Improving the University Experience

So here’s the thing – I’m an academic who has to deal with the consequences of decisions that the government makes on the higher education system.

Decisions like this one: University students to undertake work experience as part of national strategy to boost their ‘job readiness’

Non-academics may not realise the consequences of such a decision. There are two primary concerns here:

  1. Most students work. This is because they have to pay rent, pay bills, and put food on the table. This takes up a considerable amount of their non-contact hours at university. Students work through the holidays in paid employment not only to cover their general living expenses, but to save money to pay for the following semester’s textbooks and course materials. If this “work experience” strategy becomes mandatory, most students could not afford to do it outside of their regular university schedule, as it would prevent them from doing the paid employment that is necessary just to pay their bills. Unless of course the work experience will be paid. Which I guarantee it won’t. Students already struggle to find unpaid work experience relevant to their field of study.
  2. If as a consequence of not being able to undertake this proposed mandatory work experience outside of the regular university schedule because they have to work, it would mean having to fit it in to the existing university schedule. The existing curriculum is already being squeezed as much as it can be to fit in the necessary core material for the degree. If this work experience has to be fit into the curriculum within the standard timetable, it means pushing something else out. This isn’t a good idea. I can be brutally honest here and say that industry is already complaining that undergraduates are coming out with insufficient knowledge. Not that they don’t have the necessary work experience, but that they’re missing fundamental knowledge relating to their area of study. And this is a consequence of having to cut out relevant material from the curriculum in order to make way for generic skills training and other “job readiness” training. All of that generic skills training and “work experience” is entirely useless if the graduates don’t have a sound understanding of their field of study in the first place. And making this “work experience” mandatory and being forced to fit it into the existing schedule, is simply going to exacerbate an already growing problem with curriculum squeeze.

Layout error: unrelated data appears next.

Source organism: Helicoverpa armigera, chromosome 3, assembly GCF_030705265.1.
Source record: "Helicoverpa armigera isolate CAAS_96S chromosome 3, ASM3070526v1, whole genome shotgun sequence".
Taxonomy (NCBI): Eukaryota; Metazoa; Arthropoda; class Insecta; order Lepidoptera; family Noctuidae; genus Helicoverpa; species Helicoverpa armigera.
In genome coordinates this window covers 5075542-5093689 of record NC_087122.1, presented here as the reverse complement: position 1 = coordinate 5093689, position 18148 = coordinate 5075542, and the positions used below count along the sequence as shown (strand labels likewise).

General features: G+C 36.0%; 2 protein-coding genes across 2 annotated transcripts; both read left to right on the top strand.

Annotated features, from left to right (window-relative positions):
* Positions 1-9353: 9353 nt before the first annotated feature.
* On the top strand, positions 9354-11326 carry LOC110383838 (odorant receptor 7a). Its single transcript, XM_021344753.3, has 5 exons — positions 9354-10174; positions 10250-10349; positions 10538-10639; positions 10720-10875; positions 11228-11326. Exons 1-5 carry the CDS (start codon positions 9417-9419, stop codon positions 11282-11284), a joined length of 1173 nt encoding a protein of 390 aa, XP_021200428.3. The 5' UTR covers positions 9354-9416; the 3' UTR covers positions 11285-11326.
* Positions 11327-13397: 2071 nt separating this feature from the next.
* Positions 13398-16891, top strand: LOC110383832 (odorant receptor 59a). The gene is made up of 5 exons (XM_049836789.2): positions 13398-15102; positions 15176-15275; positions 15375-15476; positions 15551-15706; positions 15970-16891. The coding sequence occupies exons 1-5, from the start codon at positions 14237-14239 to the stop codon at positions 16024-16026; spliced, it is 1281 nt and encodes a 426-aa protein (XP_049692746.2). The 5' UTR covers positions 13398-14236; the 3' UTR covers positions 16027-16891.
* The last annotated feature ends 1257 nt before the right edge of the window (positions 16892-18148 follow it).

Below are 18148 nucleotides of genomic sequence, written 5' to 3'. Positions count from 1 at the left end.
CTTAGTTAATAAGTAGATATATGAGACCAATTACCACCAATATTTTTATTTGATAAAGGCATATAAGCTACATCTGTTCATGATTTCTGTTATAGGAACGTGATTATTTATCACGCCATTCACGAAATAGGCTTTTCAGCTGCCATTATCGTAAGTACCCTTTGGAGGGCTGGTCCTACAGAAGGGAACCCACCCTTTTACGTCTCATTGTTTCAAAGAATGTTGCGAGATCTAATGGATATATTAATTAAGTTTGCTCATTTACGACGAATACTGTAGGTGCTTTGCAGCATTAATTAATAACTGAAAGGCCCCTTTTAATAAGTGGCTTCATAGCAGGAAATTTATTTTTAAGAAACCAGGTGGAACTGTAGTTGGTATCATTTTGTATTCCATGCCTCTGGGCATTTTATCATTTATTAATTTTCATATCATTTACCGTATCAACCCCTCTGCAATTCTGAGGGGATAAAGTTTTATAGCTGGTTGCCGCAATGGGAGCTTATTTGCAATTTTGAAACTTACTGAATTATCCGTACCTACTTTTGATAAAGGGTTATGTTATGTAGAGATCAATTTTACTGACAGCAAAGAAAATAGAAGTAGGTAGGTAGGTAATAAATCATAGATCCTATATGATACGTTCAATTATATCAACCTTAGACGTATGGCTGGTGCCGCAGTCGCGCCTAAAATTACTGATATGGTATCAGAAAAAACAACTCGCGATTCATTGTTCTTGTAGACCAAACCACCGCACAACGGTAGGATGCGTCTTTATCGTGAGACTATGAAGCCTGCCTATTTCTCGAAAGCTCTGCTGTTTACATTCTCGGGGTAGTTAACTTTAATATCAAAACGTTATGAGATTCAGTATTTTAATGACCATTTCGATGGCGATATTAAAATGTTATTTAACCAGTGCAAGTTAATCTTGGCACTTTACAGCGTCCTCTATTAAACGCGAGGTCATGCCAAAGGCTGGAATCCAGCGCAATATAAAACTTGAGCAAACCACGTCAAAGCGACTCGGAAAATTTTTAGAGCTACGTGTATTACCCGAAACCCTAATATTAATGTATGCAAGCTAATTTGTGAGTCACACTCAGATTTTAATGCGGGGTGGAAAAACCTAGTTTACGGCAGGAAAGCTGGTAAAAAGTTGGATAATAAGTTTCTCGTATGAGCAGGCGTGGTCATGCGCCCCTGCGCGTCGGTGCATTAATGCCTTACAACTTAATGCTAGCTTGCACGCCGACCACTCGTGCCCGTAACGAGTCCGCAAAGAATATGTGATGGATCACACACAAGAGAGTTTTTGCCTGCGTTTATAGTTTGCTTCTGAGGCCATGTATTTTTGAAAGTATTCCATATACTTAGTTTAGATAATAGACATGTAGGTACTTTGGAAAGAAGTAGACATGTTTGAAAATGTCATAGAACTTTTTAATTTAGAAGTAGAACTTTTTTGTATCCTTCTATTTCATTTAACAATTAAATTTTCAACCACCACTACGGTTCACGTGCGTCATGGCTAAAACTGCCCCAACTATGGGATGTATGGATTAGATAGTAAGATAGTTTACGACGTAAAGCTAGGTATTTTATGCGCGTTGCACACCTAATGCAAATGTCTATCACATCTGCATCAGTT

So what do we do? We either have to require that students undertake the “work experience” outside of the regular university schedule, which will disadvantage the majority of students who require this time to undertake paid employment so that they can simply survive. Or we have to require that students undertake the “work experience” within the regular university schedule, which forces us to remove other core teaching material to make the time for it.

Neither is a good solution.

If this is to be made mandatory, then the government (and by proxy, the universities), must find a way to provide adequate financial support for the students to undertake their work experience.

Also, job readiness is important, I’m not denying that. But if there’s no jobs, then there’s no jobs. No amount of job readiness training is going to solve that. Job readiness training is a bandaid solution to a larger problem with the Australian job market.


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